Air Malta retirement scheme for excess pilots and cabin crew will cost over €6 million

Tourism minister warns that excess cabin crew must either seek work with another airline or take advantage of a voluntary retirement scheme

Wings will surely be clipped as Air Malta has signalled that the cabin crew complement at the national airline will have to come down, and the workforce emulate the working conditions of other major airlines.

Wings will surely be clipped as Air Malta has signalled that the cabin crew complement at the national airline will have to come down, and the workforce emulate the working conditions of other major airlines.

Union representatives were told on Friday the government would only guarantee jobs and take-home pay for cabin crew if they increase productivity targets imposed by the management, and accept a voluntary early retirement scheme.

Air Malta cabin crew members began following work-to-rule directives after three meetings in one day between the union and tourism minister Edward Zammit Lewis, Air Malta chairperson Maria Micallef and George Abela, President emeritus, appointed as a negotiator for the airline’s talks with Alitalia.

But MaltaToday is informed that the two sides are close to reaching an agreement which they are expected to sign tomorrow. 

Air Malta is in discussions with the Italian airline to sell off a 49% stake, which also means a downsizing of the national airline’s staff complement.

The cabin crew union’s industrial action took place just a day after an impasse with Air Malta pilots on their collective agreement was resolved, when union ALPA agreed to fly more than the average 55 hours a month pilots were currently notching up.

But Air Malta responded to the cabin crew union action by launching a new recruitment drive for part-time cabin crew members, and a voluntary early retirement scheme now tagged at some €6 million.

Union boss Noel Mercieca yesterday told MaltaToday he wanted a written guarantee that salaries and jobs would be guaranteed in return for higher flexibility and productivity from cabin crew workers.

“There is too much uncertainty among us. We don’t even know how many planes will be flying in the next months, which is why we want written commitments. We don’t mind flexibility as long as we have a guarantee of job security.”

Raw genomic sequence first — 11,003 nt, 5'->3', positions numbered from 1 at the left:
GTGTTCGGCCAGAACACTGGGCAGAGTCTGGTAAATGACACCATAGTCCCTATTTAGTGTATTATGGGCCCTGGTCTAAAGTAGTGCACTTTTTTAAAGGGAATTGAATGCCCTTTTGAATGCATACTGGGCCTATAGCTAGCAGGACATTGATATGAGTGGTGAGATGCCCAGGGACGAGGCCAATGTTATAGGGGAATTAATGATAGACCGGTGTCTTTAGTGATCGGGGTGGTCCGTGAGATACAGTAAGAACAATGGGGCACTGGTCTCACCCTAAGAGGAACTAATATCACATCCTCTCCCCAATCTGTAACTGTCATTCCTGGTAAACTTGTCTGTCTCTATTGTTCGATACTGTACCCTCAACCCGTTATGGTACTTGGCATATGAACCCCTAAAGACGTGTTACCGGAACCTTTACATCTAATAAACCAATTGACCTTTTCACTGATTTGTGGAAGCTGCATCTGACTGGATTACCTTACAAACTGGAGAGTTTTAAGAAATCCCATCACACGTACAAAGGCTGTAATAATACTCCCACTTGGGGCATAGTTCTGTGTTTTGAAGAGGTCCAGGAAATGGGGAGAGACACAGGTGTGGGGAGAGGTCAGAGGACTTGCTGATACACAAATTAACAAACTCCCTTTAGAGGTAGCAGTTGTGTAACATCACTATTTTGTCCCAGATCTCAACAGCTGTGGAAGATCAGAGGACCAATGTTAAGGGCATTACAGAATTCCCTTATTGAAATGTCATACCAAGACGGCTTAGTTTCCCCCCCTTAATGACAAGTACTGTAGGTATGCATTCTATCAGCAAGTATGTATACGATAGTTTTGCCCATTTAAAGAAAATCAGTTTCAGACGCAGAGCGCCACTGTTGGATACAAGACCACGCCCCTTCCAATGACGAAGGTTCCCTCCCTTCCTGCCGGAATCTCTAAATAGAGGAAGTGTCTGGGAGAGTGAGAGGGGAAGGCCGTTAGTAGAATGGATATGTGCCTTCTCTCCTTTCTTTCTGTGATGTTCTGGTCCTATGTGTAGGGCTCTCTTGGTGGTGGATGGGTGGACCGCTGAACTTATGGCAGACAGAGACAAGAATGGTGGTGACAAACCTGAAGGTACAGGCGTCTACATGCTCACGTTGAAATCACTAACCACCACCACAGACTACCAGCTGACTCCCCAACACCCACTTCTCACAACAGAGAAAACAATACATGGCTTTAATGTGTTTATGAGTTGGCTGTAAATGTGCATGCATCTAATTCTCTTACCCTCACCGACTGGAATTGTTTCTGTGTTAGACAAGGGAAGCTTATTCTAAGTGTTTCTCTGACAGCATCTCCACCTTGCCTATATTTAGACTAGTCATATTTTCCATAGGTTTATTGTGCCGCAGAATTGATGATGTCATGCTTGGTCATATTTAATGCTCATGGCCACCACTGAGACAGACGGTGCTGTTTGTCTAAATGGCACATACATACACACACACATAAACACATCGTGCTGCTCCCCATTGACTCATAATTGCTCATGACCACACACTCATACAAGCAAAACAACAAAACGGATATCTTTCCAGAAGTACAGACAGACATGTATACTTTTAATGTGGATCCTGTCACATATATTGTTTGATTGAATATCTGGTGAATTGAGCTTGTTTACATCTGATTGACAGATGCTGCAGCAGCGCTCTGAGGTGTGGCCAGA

At present Air Malta is carrying an extra member of cabin crew on each flight, even though the workload, such as the distribution of free meals, has been made lighter with free meals replaced by an ungenerous baguette.

While Edward Zammit Lewis made it clear that nobody would lose their job or pay package, he indicated to the union that excess staff will have to either work with another airline, or take advantage of the voluntary retirement scheme – tagged at a cost of €6 million.

The government also wants cabin crew members to give up certain privileges, such as free transport, and accept to take directions from the management.

A government spokesperson insisted it was ready to guarantee jobs and take-home pay for cabin crew, if this is backed by an increase in productivity. “The same was offered to ALPA,” the spokesperson said, referring to a breakthrough with the pilots union that will see pilots fly longer than 55 hours a month to match their salary demands.

Pilots will accept new working conditions which are according to EASA (European Air Safety Agency) criteria, and a voluntary retirement scheme for any excess pilots.

“An important part of what the government is asking for is that management takes over decisions related to operations and work practices during flights, in order to avoid situations such as those which have happened recently,” the spokesperson said, listing examples of air stewards refusing to cooperate with airline demands.

These included a refusal to warm up the airline’s complementary baguette served to passengers, a refusal to distribute promo cards, a refusal to serve a cake to a passenger who had flown with Air Malta for 35 years, and a refusal to serve a hot meal on a Malta Football Association flight for the national team and for the Lazio football team on a charter flight.

The spokesperson said the airline would not hesitate to retract the early retirement scheme if union directives persist. 

Under the work-to-rule directives, the UCC has told cabin crew not to work on their off days.

This means that if a cabin crew member calls in sick, the management will not be able to find a replacement and therefore flights might need to be cancelled.

The management can then ask a part-timer to replace the sick cabin crew member, but according to their collective agreement the other full-time cabin crew members can refuse to work with the part-timers.

“This can lead to the flight not having enough cabin crew members and therefore having to be cancelled,” a government spokesperson said. “UCC are sending text messages to members encouraging them to refuse to work on their off days.”

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